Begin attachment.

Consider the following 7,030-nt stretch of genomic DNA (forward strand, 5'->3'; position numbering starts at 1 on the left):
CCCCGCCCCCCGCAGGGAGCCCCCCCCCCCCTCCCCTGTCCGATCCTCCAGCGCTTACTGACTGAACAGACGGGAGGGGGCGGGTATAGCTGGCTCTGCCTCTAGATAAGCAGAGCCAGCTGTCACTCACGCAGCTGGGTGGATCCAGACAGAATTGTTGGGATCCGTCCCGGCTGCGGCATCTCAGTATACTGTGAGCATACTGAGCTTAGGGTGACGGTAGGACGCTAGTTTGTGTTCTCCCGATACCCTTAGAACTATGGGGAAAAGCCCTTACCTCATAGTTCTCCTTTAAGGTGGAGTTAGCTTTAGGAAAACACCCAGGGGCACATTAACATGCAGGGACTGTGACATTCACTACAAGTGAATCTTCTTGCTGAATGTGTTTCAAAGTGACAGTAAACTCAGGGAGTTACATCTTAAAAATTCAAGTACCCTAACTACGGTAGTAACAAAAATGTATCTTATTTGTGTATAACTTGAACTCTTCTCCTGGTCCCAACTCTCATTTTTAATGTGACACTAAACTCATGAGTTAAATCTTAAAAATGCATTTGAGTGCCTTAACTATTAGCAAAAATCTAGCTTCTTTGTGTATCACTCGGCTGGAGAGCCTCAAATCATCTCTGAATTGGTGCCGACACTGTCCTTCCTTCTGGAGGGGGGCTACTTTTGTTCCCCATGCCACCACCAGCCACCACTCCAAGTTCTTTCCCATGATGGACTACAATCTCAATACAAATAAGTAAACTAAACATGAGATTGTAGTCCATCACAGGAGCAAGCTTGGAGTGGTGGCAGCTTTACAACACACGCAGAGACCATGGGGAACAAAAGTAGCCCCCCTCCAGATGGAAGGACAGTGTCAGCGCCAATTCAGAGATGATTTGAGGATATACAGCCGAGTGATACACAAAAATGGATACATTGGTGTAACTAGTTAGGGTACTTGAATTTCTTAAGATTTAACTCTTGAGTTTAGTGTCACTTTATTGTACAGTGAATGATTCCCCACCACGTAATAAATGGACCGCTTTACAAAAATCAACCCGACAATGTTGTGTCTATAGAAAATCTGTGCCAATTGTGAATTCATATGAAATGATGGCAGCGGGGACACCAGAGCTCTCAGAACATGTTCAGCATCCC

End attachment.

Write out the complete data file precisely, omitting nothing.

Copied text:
Consider the following 7,030-nt stretch of genomic DNA (forward strand, 5'->3'; position numbering starts at 1 on the left):
CCCCGCCCCCCGCAGGGAGCCCCCCCCCCCCTCCCCTGTCCGATCCTCCAGCGCTTACTGACTGAACAGACGGGAGGGGGCGGGTATAGCTGGCTCTGCCTCTAGATAAGCAGAGCCAGCTGTCACTCACGCAGCTGGGTGGATCCAGACAGAATTGTTGGGATCCGTCCCGGCTGCGGCATCTCAGTATACTGTGAGCATACTGAGCTTAGGGTGACGGTAGGACGCTAGTTTGTGTTCTCCCGATACCCTTAGAACTATGGGGAAAAGCCCTTACCTCATAGTTCTCCTTTAAGGTGGAGTTAGCTTTAGGAAAACACCCAGGGGCACATTAACATGCAGGGACTGTGACATTCACTACAAGTGAATCTTCTTGCTGAATGTGTTTCAAAGTGACAGTAAACTCAGGGAGTTACATCTTAAAAATTCAAGTACCCTAACTACGGTAGTAACAAAAATGTATCTTATTTGTGTATAACTTGAACTCTTCTCCTGGTCCCAACTCTCATTTTTAATGTGACACTAAACTCATGAGTTAAATCTTAAAAATGCATTTGAGTGCCTTAACTATTAGCAAAAATCTAGCTTCTTTGTGTATCACTCGGCTGGAGAGCCTCAAATCATCTCTGAATTGGTGCCGACACTGTCCTTCCTTCTGGAGGGGGGCTACTTTTGTTCCCCATGCCACCACCAGCCACCACTCCAAGTTCTTTCCCATGATGGACTACAATCTCAATACAAATAAGTAAACTAAACATGAGATTGTAGTCCATCACAGGAGCAAGCTTGGAGTGGTGGCAGCTTTACAACACACGCAGAGACCATGGGGAACAAAAGTAGCCCCCCTCCAGATGGAAGGACAGTGTCAGCGCCAATTCAGAGATGATTTGAGGATATACAGCCGAGTGATACACAAAAATGGATACATTGGTGTAACTAGTTAGGGTACTTGAATTTCTTAAGATTTAACTCTTGAGTTTAGTGTCACTTTATTGTACAGTGAATGATTCCCCACCACGTAATAAATGGACCGCTTTACAAAAATCAACCCGACAATGTTGTGTCTATAGAAAATCTGTGCCAATTGTGAATTCATATGAAATGATGGCAGCGGGGACACCAGAGCTCTCAGAACATGTTCAGCATCCC